So even though no one can be justified by works of the law, there is a righteousness of God that you can have through faith in Jesus Christ. This is what I mean when I say being justified means being reckoned righteous. God’s righteousness is counted as ours through faith.

When Jesus dies to demonstrate the righteousness of God, as we saw last week from verses 25–26, he makes that righteousness available as a gift for sinners. Had Christ not died to demonstrate that God is righteous in passing over sins, the only way the righteousness of God would have shown itself is by condemning us. But Christ did die. And so the righteousness of God is now not a condemnation but a gift of life to all who believe.

2 Corinthians 5:21

2 Corinthians 5:21 is one of the most breathtaking passages about this great gift of imputed righteousness. “For our sake he [God] made him [Christ] to be sin who knew no sin, so that in him we might become the righteousness of God.”

Christ knew no sin. He was a perfect man. He never sinned. He lived perfectly for the glory of God all his life and in his death. He was righteous. We, on the other hand have all sinned. We have belittled the glory of God. We are unrighteous.

But God, who chose us in Christ Jesus before the foundation of the world, ordained that there would be a magnificent exchange: He would make Christ to be sin—not a sinner, but sin—our sin, our guilt, our punishment, our alienation from God, our unrighteousness. And he would take the righteousness of God, that Christ had so awesomely vindicated, and make us bear it and wear it and own it the way Christ did our sin.

The point here is not that Christ becomes morally a sinner and we become morally righteous. The point is that Christ bears an alien sin and suffers for it, and we bear an alien righteousness and live by it.

Justification Precedes Sanctification

Be sure that you see the objective reality of this outside ourselves. This is not yet the reality of sanctification—the actual process of becoming morally righteous in the way we think and feel and live. That too is a gift . But it is based on this one. Before any of us can make true gospel progress in being righteous partially, we must believe that we are reckoned righteous totally. Or to put it another way, the only sin that you can overcome practically in the power of God is a forgiven sin. The great gift of justification precedes and enables the process of sanctification.

3. Loved by God and Treated with Grace

Being justified means being loved by God and treated with grace.

Christ Proves the Measure of God’s Love for Us

If God did not love you, there would have been no problem to solve by the death of his Son. It was his love for you that made him pass over your sin and that made him look unrighteous. If he did not love you, he would have solved the sin problem simply by condemning us all to destruction. That would have vindicated his righteousness. But he didn’t do that. And the reason is because he loves you.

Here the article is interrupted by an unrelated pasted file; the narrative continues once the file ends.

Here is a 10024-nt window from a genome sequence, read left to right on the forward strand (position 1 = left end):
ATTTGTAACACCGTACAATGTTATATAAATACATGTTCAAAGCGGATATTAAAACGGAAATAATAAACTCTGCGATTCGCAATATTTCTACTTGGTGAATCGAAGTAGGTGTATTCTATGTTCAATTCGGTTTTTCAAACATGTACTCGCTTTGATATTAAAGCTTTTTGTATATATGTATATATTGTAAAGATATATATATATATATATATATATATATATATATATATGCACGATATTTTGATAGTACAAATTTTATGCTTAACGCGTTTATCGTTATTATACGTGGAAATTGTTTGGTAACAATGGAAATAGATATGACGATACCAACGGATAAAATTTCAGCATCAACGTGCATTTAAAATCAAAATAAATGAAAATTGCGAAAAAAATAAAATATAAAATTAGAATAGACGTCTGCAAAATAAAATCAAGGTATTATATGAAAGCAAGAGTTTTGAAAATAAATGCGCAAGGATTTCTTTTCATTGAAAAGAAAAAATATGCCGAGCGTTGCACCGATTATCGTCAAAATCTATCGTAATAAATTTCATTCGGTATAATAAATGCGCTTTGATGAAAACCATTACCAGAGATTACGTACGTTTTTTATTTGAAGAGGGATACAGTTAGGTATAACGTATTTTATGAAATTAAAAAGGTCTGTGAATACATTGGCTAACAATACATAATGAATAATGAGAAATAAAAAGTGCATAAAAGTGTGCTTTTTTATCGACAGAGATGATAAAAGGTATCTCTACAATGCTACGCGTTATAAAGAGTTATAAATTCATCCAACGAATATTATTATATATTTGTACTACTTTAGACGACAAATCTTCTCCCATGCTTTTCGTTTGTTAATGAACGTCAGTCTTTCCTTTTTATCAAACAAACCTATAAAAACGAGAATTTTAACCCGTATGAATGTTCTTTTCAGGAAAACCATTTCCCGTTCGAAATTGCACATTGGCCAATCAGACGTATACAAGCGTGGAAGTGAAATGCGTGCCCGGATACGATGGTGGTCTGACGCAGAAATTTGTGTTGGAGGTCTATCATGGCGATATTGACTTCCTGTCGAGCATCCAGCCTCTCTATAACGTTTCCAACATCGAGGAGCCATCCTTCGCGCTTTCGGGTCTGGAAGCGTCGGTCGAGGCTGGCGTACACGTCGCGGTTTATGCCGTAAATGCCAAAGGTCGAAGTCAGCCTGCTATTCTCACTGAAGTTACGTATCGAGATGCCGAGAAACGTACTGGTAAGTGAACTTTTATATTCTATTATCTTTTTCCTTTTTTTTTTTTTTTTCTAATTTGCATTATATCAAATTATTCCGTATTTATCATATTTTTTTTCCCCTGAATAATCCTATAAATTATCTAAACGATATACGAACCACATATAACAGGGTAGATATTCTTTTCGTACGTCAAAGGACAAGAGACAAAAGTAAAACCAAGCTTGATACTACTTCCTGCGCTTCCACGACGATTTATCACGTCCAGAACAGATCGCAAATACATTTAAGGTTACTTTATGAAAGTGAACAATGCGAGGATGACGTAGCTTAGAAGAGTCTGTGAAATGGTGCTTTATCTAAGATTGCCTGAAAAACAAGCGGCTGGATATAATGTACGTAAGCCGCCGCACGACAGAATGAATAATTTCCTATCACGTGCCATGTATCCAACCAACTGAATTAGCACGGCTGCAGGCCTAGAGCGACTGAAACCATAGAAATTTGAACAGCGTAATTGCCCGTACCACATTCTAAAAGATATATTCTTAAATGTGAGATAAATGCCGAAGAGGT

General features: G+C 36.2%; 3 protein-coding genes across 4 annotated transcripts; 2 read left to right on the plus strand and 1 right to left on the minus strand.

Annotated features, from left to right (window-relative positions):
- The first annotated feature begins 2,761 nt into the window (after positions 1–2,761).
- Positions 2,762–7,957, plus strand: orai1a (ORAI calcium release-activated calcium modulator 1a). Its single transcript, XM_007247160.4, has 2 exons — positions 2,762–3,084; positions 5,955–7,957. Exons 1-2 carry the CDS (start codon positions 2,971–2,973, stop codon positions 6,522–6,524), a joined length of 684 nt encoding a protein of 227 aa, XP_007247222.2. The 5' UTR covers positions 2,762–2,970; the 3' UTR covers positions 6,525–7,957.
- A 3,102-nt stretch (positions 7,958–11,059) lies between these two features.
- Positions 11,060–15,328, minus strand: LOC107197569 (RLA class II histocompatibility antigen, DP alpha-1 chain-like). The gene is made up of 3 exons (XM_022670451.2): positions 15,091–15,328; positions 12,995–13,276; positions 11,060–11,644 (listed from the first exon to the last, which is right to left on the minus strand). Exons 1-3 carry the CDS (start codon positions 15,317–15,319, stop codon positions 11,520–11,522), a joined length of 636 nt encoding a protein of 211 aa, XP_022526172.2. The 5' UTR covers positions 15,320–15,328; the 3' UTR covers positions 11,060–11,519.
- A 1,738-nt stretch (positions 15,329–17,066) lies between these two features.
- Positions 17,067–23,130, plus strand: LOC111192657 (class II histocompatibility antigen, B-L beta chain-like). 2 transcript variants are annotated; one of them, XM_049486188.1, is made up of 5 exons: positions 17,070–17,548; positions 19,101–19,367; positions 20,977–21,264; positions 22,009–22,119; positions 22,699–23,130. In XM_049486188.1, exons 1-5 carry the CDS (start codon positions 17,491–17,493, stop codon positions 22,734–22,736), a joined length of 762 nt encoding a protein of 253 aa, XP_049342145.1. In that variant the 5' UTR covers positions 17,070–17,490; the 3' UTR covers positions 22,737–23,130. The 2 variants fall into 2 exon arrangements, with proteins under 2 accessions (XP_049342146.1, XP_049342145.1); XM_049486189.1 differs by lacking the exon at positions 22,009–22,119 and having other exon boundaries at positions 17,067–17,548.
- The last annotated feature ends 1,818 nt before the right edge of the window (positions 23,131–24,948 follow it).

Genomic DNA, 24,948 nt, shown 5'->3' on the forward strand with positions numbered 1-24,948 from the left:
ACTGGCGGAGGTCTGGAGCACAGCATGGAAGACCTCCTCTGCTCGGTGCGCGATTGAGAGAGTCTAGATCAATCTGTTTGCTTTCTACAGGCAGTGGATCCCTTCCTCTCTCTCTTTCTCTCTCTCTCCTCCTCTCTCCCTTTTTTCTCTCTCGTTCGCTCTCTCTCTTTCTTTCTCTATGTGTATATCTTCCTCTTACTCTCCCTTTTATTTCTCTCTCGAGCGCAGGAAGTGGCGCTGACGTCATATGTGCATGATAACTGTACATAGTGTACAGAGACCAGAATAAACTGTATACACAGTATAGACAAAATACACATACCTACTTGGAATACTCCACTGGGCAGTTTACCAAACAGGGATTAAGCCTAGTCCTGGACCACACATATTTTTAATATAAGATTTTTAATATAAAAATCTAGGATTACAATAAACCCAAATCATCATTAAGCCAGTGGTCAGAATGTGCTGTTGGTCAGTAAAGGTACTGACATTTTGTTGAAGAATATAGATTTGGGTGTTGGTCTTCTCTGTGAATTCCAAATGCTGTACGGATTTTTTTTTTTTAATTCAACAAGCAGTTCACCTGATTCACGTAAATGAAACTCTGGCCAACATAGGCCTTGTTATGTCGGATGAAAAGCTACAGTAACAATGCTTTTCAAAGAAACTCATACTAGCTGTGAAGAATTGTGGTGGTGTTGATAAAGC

This is most beautifully pictured in Romans 5:6–8.

While we were yet weak, at the right time Christ died for the ungodly. Why one will hardly die for a righteous man—though perhaps for a good man one will dare even to die. But God shows his love for us in that while we were yet sinners Christ died for us.

What God is proving in the death of his Son is not only the truth of his righteousness, but also the measure of his love.

The Free Gift of God

In Romans 3:24 Paul says that we are justified “by his grace as a gift.” The love of God for sinners overflows in gifts of grace—that is, gifts that come from God’s bountiful kindness and not from our works or our worth.

The forgiveness of sins and the righteousness of God are free gifts. That means they cost us nothing because they cost Christ everything. They cannot be earned with works or inherited through parents or absorbed through sacraments. They are free, to be received by faith.

Romans 5:17 says it like this:

If, because of one man’s trespass, death reigned through that one man, much more will those who receive the abundance of grace and the free gift of righteousness reign in life through the one man Jesus Christ.

The forgiveness of sins and the righteousness of God are free gifts of grace that flow from the love of God.

Being justified means being forgiven, being reckoned righteous, and being loved by God.

4. Secured by God Forever

Finally, being justified means being secured by God forever.

This is the crowning blessing. Paul proclaims it in Romans 8:30. “Those whom he predestined he also called; and those whom he called he also justified; and those whom he justified he also glorified.”

If you are justified, you will be glorified. You will reach the glory of the age to come and live forever with God in joy and holiness. Why is this so sure?

It is sure because the effect of the death of God’s Son is objective and real and definite and invincible for God’s people. What it achieves it achieves forever. The effect of the blood of Christ is not fickle—Now saving and now losing and now saving and now losing.

This is the point of verse 32, “He who did not spare his own Son but gave him up for us all, will he not also give us all things with him?”—that is, will he not also glorify us! Yes! The same sacrifice that secures our justification secures our glorification.

If you stand justified this morning, you are beyond indictment and condemnation. Verse 33: “Who shall bring any charge against God’s elect? It is God who justifies.” Do you see the point: if God has justified you through the death of his Son, no one—not in heaven or on earth or under the earth—no one can make a charge stick against you. You will be glorified.

Why? Because you are sinless? No. Because you are justified by the blood of Christ.